He is a member of the Harvard Program in Refugee Trauma (1998-present) (HPRT_Cambridge.org) through which he assists in the training of religious and mental health professionals from around the world and across disciplines, religions and cultures in providing mental health services to those throughout the world who have been traumatized by war and natural disasters. This training takes place in Orvieto, Italy in collaboration with the Istituto Superiore Di Sanita Ministry of Health of Italy and the Karolinska Institutet of Sweden. As a member of the Harvard Program in Refugee Trauma he worked (1999-2002) with Christian and Muslim leaders in post-war Bosnia and Herzegovina in their efforts to provide pastoral and mental care to members of this post war conflict society.
He has led a delegation to Cuba of Yale University students, graduates students and community religious leaders .
He was also a member of a delegation of the Connecticut Conference of the United Church of Christ who visited Colombia, South America., to promote humanitarian aid to selected cities in South America (January 2000 & 2001)
As a member of the Yale University Program on Nonprofit Organizations offering theological education for leadership of non-profit organizations funded by Kellogg Foundation National and International Building Bridges Learning Community he was a delegate to Buenos Aires, Argentina.
He was delegate, to the First Conference of World Religious Leaders, United Nations 2000.
He led a delegation of Yale University Divinity students to Ghana, West Africa, (1994) to examine with the meaning and practice of liberation theology among Ghanian Christian churches.
In 1979 and 1980 he led of group of African American and Jewish religious leaders to Israel to promote a better understanding and relationship between African American and Jews.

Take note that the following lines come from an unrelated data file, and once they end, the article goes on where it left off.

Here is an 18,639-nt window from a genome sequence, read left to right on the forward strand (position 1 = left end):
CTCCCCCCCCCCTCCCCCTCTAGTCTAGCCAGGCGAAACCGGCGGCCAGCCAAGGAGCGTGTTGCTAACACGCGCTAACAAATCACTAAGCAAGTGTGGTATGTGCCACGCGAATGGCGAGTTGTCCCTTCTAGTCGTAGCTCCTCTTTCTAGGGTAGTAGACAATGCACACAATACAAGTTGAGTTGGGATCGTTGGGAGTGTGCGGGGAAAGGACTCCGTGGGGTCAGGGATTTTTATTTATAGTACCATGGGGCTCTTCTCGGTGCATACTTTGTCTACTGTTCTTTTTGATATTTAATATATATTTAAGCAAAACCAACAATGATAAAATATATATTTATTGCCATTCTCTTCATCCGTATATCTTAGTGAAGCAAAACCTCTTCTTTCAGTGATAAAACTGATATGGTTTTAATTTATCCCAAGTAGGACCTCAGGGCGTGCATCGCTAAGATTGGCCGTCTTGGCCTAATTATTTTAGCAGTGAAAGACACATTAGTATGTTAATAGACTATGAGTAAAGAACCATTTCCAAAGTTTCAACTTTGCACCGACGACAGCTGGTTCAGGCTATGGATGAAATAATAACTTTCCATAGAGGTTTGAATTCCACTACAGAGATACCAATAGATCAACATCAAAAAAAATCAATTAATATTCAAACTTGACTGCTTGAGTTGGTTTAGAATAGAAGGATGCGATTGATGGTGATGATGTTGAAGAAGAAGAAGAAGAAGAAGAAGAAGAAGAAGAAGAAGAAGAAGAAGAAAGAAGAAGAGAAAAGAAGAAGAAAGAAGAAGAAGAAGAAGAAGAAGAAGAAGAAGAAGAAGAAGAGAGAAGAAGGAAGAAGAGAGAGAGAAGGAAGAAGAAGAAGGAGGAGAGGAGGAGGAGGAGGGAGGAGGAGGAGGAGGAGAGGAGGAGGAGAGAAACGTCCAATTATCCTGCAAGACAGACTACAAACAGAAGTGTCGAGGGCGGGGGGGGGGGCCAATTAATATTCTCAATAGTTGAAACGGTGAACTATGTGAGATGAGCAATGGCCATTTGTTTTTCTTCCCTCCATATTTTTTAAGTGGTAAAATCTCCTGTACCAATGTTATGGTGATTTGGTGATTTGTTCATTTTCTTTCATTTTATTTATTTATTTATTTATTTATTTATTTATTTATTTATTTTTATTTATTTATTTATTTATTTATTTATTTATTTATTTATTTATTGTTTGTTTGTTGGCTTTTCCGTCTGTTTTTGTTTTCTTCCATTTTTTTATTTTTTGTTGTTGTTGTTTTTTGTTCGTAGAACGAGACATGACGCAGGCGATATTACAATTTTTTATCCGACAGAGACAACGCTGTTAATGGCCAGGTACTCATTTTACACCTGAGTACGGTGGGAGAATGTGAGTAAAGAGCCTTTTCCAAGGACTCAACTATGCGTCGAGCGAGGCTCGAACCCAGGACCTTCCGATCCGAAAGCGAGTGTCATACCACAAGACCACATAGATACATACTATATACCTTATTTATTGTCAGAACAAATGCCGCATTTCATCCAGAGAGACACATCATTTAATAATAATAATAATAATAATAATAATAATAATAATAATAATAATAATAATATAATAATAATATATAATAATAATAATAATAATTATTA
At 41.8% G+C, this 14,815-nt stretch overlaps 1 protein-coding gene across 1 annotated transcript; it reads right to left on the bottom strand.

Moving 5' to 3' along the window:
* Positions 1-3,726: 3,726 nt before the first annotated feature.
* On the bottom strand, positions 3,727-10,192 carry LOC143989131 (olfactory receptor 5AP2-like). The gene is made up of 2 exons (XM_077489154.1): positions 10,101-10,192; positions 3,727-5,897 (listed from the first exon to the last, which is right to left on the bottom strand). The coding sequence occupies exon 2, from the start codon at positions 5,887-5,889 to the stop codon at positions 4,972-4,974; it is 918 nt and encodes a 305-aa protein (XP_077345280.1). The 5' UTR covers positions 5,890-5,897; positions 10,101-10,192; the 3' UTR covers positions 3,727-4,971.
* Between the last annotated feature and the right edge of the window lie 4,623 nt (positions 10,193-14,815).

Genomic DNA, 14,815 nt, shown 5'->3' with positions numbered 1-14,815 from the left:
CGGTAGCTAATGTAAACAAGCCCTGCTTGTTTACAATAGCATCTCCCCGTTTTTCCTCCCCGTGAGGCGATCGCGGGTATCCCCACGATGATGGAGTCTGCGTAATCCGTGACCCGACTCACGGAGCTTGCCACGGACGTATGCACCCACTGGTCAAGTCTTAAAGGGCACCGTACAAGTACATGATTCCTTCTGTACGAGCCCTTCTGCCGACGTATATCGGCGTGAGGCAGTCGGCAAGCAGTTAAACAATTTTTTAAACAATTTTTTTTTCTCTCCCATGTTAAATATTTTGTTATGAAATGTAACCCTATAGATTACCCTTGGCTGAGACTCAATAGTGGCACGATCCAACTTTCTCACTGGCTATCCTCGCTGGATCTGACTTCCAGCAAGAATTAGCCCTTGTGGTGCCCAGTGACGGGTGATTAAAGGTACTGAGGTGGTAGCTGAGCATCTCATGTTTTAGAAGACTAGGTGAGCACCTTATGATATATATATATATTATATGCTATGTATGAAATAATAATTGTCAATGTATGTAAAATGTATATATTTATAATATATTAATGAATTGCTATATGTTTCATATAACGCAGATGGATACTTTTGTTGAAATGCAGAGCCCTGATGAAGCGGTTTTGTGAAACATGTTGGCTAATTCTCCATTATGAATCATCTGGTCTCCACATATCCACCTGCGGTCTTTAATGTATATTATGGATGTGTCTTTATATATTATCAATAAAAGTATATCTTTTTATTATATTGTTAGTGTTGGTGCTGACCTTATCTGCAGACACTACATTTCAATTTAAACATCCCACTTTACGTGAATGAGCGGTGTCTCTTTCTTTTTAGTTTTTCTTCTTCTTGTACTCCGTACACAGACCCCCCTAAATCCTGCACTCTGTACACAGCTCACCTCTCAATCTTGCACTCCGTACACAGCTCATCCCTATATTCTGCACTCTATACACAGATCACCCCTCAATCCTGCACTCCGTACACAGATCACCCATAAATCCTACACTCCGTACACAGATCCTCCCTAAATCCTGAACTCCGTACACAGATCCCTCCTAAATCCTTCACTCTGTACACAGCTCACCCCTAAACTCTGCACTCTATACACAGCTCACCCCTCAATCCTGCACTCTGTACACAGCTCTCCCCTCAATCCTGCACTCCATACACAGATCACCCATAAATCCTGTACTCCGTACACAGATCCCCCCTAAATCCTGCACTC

He is a founding board member of the Iranian Human Rights Documentation Center., New Haven, Connecticut and Board member of The Fund for Theological Education, Inc. Atlanta, Georgia.
An adjunct Associate Professor of Pastoral Theology at Yale Divinity School since 1987 and a licensed clinical social worker, Dr Streets served as Senior Pastor of the Mount Aery Baptist Church in Bridgeport, CT. from 1975-1992. He led the congregation in significant growth, building a new church edifice and developing many social outreach and ecumenical programs and ministries.
He was a member of the National Religious Leadership Program, a collaboration between the Pacific School of Religion in Berkeley, California and the Hartford Seminary in Hartford, Connecticut (1997-2000) which examined the public role of religion and faith based institutions and the formation of religious leaders.
In 2009-10 he was a Fellow of the Connecticut Health Foundation examining health care disparities among minorities.
He has served as a member of the Board of Alders for the City of New Haven, Connecticut, the Connecticut State Judicial Selection Commission and the Board of Police Commissioners for both the City of Bridgeport and New Haven, Connecticut.
He currently serves as the Senior Pastor of Dixwell Congregational Church - United Church of Christ. Dixwell is the oldest African American Congregational church in America. Their contribution to the spiritual and natural life for the black community in New Haven since their establishment has helped build this region. And with Rev. Dr. Streets - 'Jerry' - as their leader, their work continues and grows.